To be or not to be? (Scene Comparison)

 Kenneth Branagh (1996) vs. Franco Zeffirelli (1990)

Even the movie posters look to tell a different story.

Even the movie posters look to tell a different story.

Here are two massive Hollywood productions, competing for Oscar nominations in their respective years. Branagh in all his Shakespeare enthusiasm made one of the longest movies ever (3hr58min). Zeffirelli was completing his Shakespeare works with a more accepted film length. (Which also ended up being better received, at 2hr15min.)

When making Hamlet come to life, Act 3, Scene 1 has particular importance. People who don’t know Shakespeare have usually heard the line “To be or not to be”. It has been delivered every which way since the time it was written. While both the directors refrained from editing the original prose, the two deliveries could not be more different than Branagh’s performance in his self directed movie and Mel Gibson’s for Zeffirelli’s film.

branagh

That’s a hard look to pull off, even for Mr. Branagh.

To start, both directors took very different looks to the title character. Branagh is rocking some 90’s Eminem bleach blonde hair with a sharp mustache and goatee. To be fair, no one could really pull of this look. In comparison, Mel Gibson looks like, well, Mel Gibson. Not braided hair Braveheart Mel Gibson, just a short haircut and a light beard. Both are maybe not quite invoking of a student returning home from school but that’s creative freedom.

gibson

Classic emotional Mel Gibson looking sad.

Looks aside, the set choice for this famous soliloquy are also very different. Branagh is in a massive brightly lit ballroom, surrounded by double way mirrors. This is key, as Branagh’s Hamlet seems to know that Claudius and Polonius are watching him from the other side. The verse becomes less self-reflective and more of an act for his hidden audience. Zeffirelli places Hamlet alone in a tomb where he reflects life and death. In a somber space and almost asking the dead who surround him, Gibson’s Hamlet is truly considering if this life is worth living. Simply by the surroundings, the two directors take a very different tone to Hamlet’s words.

Whose house has two way mirrors?

Whose house has two way mirrors?

Branagh uses the mirrors to also deliver the soliloquy in one continuous shot. The only editing coming at the beginning before any words are spoken to establish that Polonius and Claudius are present for the speech. Having the camera look over his shoulder and slowly zooming in on the reflection as he walks closer to the mirror and his hidden listeners. At one point he even draws a knife and points it towards himself in the mirror. Or perhaps seen as foreshadowing he is in fact pointing the knife at those who are standing behind it. One could also consider the mirror as an illusion to the veil of death as Hamlet speaks of the travel no one returns from (LL80-81).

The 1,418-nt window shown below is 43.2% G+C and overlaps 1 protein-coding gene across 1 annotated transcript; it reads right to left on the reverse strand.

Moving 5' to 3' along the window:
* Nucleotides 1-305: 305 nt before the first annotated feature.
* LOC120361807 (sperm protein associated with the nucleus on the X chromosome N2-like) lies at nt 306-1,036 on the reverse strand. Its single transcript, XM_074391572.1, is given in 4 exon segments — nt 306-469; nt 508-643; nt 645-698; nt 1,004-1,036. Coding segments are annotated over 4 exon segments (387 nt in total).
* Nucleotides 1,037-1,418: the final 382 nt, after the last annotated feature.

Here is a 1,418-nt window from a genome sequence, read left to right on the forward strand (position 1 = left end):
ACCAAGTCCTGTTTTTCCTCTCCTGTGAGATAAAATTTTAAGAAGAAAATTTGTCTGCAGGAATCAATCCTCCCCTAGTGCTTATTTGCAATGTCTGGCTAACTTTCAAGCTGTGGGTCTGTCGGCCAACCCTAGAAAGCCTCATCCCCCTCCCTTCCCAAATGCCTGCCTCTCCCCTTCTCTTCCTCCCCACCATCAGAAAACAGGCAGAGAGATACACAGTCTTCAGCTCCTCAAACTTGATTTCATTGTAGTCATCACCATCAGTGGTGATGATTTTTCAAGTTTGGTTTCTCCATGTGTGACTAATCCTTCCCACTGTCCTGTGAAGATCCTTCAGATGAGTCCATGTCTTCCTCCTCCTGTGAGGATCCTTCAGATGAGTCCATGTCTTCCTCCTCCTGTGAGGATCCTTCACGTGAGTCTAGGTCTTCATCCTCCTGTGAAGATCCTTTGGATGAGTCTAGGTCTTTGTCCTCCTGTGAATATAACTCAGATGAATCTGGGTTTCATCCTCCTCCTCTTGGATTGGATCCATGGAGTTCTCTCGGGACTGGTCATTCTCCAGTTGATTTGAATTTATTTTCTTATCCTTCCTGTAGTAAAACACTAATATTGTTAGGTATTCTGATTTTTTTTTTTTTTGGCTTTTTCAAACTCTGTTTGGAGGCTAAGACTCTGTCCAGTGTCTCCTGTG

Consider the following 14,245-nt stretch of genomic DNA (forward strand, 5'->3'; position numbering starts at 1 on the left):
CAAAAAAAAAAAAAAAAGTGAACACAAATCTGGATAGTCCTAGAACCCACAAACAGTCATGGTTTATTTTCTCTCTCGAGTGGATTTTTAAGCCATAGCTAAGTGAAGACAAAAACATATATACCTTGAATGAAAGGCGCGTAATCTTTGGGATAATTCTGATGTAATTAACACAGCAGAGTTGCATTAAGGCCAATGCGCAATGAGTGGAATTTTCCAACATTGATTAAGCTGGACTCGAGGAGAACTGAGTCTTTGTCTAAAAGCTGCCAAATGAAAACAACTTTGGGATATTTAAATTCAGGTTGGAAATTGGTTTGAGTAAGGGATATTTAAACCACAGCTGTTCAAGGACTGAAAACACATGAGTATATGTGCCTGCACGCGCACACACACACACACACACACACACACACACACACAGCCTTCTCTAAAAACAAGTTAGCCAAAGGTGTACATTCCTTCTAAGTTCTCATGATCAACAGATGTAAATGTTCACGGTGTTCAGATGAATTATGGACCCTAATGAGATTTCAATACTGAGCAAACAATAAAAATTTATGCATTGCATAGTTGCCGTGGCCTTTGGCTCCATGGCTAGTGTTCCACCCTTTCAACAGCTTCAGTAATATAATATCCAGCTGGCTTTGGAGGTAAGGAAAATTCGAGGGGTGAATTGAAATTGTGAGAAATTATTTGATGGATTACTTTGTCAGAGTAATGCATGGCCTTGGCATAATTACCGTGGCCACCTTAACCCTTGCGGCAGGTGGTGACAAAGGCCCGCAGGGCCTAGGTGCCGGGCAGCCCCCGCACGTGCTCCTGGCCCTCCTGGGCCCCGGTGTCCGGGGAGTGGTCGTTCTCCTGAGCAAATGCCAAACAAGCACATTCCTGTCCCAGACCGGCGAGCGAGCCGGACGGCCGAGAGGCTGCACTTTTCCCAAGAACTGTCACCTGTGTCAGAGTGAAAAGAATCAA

Zeffirelli in his tomb with low lighting had no problem taking multiple shots and editing them together. The scene is mostly close ups but it is clearly shown that Hamlet is pacing around the tomb in his self-contemplation. The audience is forced to revel in Gibson’s facial expressions and follow him closely throughout the scene. The only breaks are short glimpses of bones and the crypt as answers to Hamlet’s questions of death.

Well that's a gloomy setting.

Well that’s a gloomy setting.

Finally Branagh delivers his lines with a slow methodology that he is not simply saying them to himself. His pauses come as if he knows what he wants to say. The feel comes less naturalistic and more like a rehearsed performance. There is less inflection within the words and he maintains a steady almost whispering volume for most the phrases. There is a gradual build of volume as the camera moves closer to the reflection but it is accentuated by an introduction of a low lying score.

Zeffirelli lets Gibson have accentuated speech that comes when thoughts are spoken aloud. There is clear emphasis on Shakespeare’s repetition of words. The word sleep being used 5 times within 7 lines are given noted pauses (LL.61-67). Gibson puts lots of emotion into his performance and is not tied to a score. The only other sounds come from his pacing and throwing himself to the floor in his sorrow.

While both performances deliver the opening line quite quickly, Branagh chooses to pause and gives final focus on “action”. This again accentuates the feeling that he knows what he wants to say. Gibson delivers the last line fluidly in a final thought and ends the scene with a saddened hang of the head.

 

While both directors took very different approaches to Shakespeare’s work, they should both be appreciated for their artistic approaches. While you may not want to submit yourself to the 4 hours required for Branagh’s epic, you can catch both scenes here in these YouTube links:

Branagh (1996) https://www.youtube.com/watch?v=SjuZq-8PUw0

Zeffirelli (1990) https://www.youtube.com/watch?v=ei0fnP9s0KA

 

So what do you think? Is one far superior then the other? Are either of them really what Shakespeare meant when he wrote the ever famous soliloquy?

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